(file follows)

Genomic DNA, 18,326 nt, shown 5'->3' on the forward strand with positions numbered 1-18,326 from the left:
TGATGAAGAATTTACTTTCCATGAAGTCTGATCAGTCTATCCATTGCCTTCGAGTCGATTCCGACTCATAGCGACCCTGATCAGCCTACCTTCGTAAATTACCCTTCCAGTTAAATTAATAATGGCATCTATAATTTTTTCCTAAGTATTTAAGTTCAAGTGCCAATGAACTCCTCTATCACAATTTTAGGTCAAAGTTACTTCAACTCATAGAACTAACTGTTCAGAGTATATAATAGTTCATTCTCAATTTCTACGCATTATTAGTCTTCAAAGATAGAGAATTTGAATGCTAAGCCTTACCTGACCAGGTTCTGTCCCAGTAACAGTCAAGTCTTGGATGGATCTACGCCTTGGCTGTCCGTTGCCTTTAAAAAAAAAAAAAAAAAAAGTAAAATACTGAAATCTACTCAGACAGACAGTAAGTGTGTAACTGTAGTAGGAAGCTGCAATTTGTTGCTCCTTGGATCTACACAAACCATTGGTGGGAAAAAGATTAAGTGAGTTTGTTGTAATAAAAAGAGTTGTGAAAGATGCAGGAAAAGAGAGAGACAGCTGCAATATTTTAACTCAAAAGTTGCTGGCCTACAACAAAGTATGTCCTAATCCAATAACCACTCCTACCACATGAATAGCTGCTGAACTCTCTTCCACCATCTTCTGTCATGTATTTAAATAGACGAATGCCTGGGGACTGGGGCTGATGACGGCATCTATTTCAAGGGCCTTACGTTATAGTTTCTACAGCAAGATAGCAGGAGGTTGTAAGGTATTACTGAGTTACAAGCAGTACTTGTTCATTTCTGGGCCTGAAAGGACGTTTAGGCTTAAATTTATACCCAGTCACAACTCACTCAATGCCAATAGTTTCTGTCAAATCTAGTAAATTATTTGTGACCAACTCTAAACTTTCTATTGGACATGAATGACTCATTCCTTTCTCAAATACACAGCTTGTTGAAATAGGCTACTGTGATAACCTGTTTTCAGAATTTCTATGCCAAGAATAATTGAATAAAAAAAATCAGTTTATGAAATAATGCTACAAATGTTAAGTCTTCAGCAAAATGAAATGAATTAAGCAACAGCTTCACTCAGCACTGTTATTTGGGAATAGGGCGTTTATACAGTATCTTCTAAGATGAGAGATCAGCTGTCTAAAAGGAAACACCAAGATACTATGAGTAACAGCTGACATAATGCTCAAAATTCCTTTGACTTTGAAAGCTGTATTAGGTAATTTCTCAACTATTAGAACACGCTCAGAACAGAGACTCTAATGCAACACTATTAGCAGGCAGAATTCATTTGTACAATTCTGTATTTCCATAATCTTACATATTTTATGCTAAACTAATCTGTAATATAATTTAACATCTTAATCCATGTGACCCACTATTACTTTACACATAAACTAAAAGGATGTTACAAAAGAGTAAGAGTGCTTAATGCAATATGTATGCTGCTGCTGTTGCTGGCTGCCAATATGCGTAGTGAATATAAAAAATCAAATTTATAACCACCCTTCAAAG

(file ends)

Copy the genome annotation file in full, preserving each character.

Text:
Genomic DNA, 18,326 nt, shown 5'->3' on the forward strand with positions numbered 1-18,326 from the left:
TGATGAAGAATTTACTTTCCATGAAGTCTGATCAGTCTATCCATTGCCTTCGAGTCGATTCCGACTCATAGCGACCCTGATCAGCCTACCTTCGTAAATTACCCTTCCAGTTAAATTAATAATGGCATCTATAATTTTTTCCTAAGTATTTAAGTTCAAGTGCCAATGAACTCCTCTATCACAATTTTAGGTCAAAGTTACTTCAACTCATAGAACTAACTGTTCAGAGTATATAATAGTTCATTCTCAATTTCTACGCATTATTAGTCTTCAAAGATAGAGAATTTGAATGCTAAGCCTTACCTGACCAGGTTCTGTCCCAGTAACAGTCAAGTCTTGGATGGATCTACGCCTTGGCTGTCCGTTGCCTTTAAAAAAAAAAAAAAAAAAAGTAAAATACTGAAATCTACTCAGACAGACAGTAAGTGTGTAACTGTAGTAGGAAGCTGCAATTTGTTGCTCCTTGGATCTACACAAACCATTGGTGGGAAAAAGATTAAGTGAGTTTGTTGTAATAAAAAGAGTTGTGAAAGATGCAGGAAAAGAGAGAGACAGCTGCAATATTTTAACTCAAAAGTTGCTGGCCTACAACAAAGTATGTCCTAATCCAATAACCACTCCTACCACATGAATAGCTGCTGAACTCTCTTCCACCATCTTCTGTCATGTATTTAAATAGACGAATGCCTGGGGACTGGGGCTGATGACGGCATCTATTTCAAGGGCCTTACGTTATAGTTTCTACAGCAAGATAGCAGGAGGTTGTAAGGTATTACTGAGTTACAAGCAGTACTTGTTCATTTCTGGGCCTGAAAGGACGTTTAGGCTTAAATTTATACCCAGTCACAACTCACTCAATGCCAATAGTTTCTGTCAAATCTAGTAAATTATTTGTGACCAACTCTAAACTTTCTATTGGACATGAATGACTCATTCCTTTCTCAAATACACAGCTTGTTGAAATAGGCTACTGTGATAACCTGTTTTCAGAATTTCTATGCCAAGAATAATTGAATAAAAAAAATCAGTTTATGAAATAATGCTACAAATGTTAAGTCTTCAGCAAAATGAAATGAATTAAGCAACAGCTTCACTCAGCACTGTTATTTGGGAATAGGGCGTTTATACAGTATCTTCTAAGATGAGAGATCAGCTGTCTAAAAGGAAACACCAAGATACTATGAGTAACAGCTGACATAATGCTCAAAATTCCTTTGACTTTGAAAGCTGTATTAGGTAATTTCTCAACTATTAGAACACGCTCAGAACAGAGACTCTAATGCAACACTATTAGCAGGCAGAATTCATTTGTACAATTCTGTATTTCCATAATCTTACATATTTTATGCTAAACTAATCTGTAATATAATTTAACATCTTAATCCATGTGACCCACTATTACTTTACACATAAACTAAAAGGATGTTACAAAAGAGTAAGAGTGCTTAATGCAATATGTATGCTGCTGCTGTTGCTGGCTGCCAATATGCGTAGTGAATATAAAAAATCAAATTTATAACCACCCTTCAAAG